College: University of Massachusetts – Boston
Major: Biology (Science)
Year: 2015 Dell Scholar
What was your journey to the University of Massachusetts – Boston?
My journey to UMass Boston has been a particularly rough one. My grandma suffered a cardiac arrest when I was a sophomore in high school, leaving her bedridden with a severe neurodegenerative disease called Parkinson’s Disease. My grandfather, shortly after, had to undergo gall bladder removal that resulted in a surgical malpractice, leaving him disabled. Just before senior year, my father had passed away. These events had really changed the dynamics at home, calling for unprecedented responsibility. Choosing to attend UMass Boston not only allowed me to attend college at an affordable price, but also allowed me to stay home to help care for my family during this difficult time.
You have overcome a lot to be where you are now. How has this shaped your pursuit of a college degree?
As a first-generation student, there was an overwhelming amount of pressure to finish college on-time and to place in the top 20% of my graduating class. My journey has been anything but that as it has taken me five years to finish my degree. I forgot the importance of checking in with myself periodically and had neglected my mental well-being for an extended period of time.
As a result, my performance began to gradually decline in all of my classes. I figured that the best option for me was to withdraw from all of my classes and take a year off not only to pay an enormous sum of bills, but to primarily focus on healing. I had to accept that it was okay to finish college at my own pace.
During this time, I had spent 58 hours of my week working to pay off my financial debt. I was convinced that I did not exhibit the intellectual capacity needed to pursue my goals. I had developed serious doubts about my potential and my ability to finish college. Also, during this time, I was primarily involved in my grandfather’s medical malpractice lawsuit due to a language barrier that impaired his ability to understand. By the end of the trial, a settlement was reached. This was where I had rediscovered my determination of wanting to fight for the things that I was passionate about most.
I had decided that I was ready to finish my degree. Returning, I was determined to reignite the purpose that I had lost through self-doubt. Taking the year off has only validated my aspirations of wanting to further my education to pursue medicine.
Do you have advice for Scholars who might also be working through personal obstacles while simultaneously juggling the work of being a full-time student?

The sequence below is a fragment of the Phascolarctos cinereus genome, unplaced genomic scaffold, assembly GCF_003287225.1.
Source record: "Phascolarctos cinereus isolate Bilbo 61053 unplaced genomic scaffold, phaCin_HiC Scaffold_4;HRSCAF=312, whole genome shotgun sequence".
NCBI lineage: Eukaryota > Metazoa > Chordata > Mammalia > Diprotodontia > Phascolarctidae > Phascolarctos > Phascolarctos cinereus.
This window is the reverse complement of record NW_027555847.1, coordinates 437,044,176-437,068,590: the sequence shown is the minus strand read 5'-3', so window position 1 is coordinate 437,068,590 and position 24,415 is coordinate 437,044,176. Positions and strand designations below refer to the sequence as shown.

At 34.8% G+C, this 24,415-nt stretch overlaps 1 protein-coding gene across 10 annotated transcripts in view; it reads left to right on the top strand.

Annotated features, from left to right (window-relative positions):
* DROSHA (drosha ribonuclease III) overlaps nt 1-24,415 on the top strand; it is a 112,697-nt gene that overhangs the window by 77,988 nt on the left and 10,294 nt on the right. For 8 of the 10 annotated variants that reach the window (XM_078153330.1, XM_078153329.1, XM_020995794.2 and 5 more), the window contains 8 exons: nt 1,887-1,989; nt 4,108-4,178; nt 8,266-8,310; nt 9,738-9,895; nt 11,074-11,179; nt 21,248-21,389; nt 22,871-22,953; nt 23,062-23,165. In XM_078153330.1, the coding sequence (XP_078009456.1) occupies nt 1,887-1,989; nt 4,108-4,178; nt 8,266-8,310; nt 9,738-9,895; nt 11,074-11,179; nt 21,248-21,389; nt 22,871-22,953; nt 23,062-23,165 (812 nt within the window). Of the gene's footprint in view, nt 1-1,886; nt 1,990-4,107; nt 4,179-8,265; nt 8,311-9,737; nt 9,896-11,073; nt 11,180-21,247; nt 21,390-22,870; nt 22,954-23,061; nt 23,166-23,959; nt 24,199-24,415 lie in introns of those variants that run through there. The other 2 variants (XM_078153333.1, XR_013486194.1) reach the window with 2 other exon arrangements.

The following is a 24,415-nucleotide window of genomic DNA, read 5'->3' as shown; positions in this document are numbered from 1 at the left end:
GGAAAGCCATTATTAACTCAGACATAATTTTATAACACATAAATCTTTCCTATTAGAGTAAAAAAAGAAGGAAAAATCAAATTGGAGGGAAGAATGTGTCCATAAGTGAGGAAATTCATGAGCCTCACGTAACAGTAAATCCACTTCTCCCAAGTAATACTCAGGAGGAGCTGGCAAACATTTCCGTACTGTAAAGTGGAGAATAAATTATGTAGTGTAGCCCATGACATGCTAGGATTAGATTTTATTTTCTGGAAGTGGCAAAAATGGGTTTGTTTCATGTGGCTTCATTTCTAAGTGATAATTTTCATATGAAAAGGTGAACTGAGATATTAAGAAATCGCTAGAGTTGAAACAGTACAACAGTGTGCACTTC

I would like to emphasize the importance of self-care and realizing when you need to step back to breathe and reassess your situation. Overcoming obstacles is a draining task, especially when it feels like you are being pulled in infinite directions. That is why it is important to maintain stamina so that you can continue to conquer. Rest and recovery are extremely important and contributes to overall attitude and performance.
You have participated in an internship. How was that experience?
I had the opportunity to participate in a research internship at Massachusetts General Hospital where I did research on anti-malarial drugs and their promising effect on tumor suppression in glioblastoma cells in vivo and in vitro in immunocompromised mice. I also had the opportunity to deliver my research results via PowerPoint and poster presentations. This was a rewarding experience that tested my confidence, understanding, and passion for science.
Were there any other experiences outside the classroom that stand out to you?
Having to work extensive hours while juggling the responsibilities of a full-time student has helped me solidify my skills pertaining to time management. Through my work as a pharmacy technician, I have learned and experienced first-hand the disparities in healthcare, insane insulin prices, lack of prescription coverage for medications that are deemed necessary, and health literacy. Attending a university that is rich in diversity with students from different countries and socioeconomic backgrounds and coming from a family whose primary language is not English has really shaped my perspective and values as an aspiring physician.
At this stage in your college experience, what are you most proud of accomplishing?
My transcript, though flawed, tells a story of being able to overcome extreme hardships, and that is what I find to be the most rewarding of my college experience. Numerous times I had doubted my intellect and my ability to fulfill my long-term goals of wanting to go to pursue medical school.
You plan to graduate here soon! Do you have any plans after gradation?
I am proud to announce that I am set to graduate this May with a bachelor’s degree in Biology and a minor in Cognitive Science! I plan to apply to a post-baccalaureate program to strengthen my medical school application before applying to medical school. During this time, I also plan to work my way up to becoming a specialty inpatient pharmacy technician liaison at Boston Medical Center to build on my clinical experience.
How has being a Scholar impacted you?
I am extremely honored to be a Dell Scholar. As a first-generation college student, it has been difficult utilizing my resources to thrive in this competitive atmosphere. This scholarship has really given me a chance to prove my potential.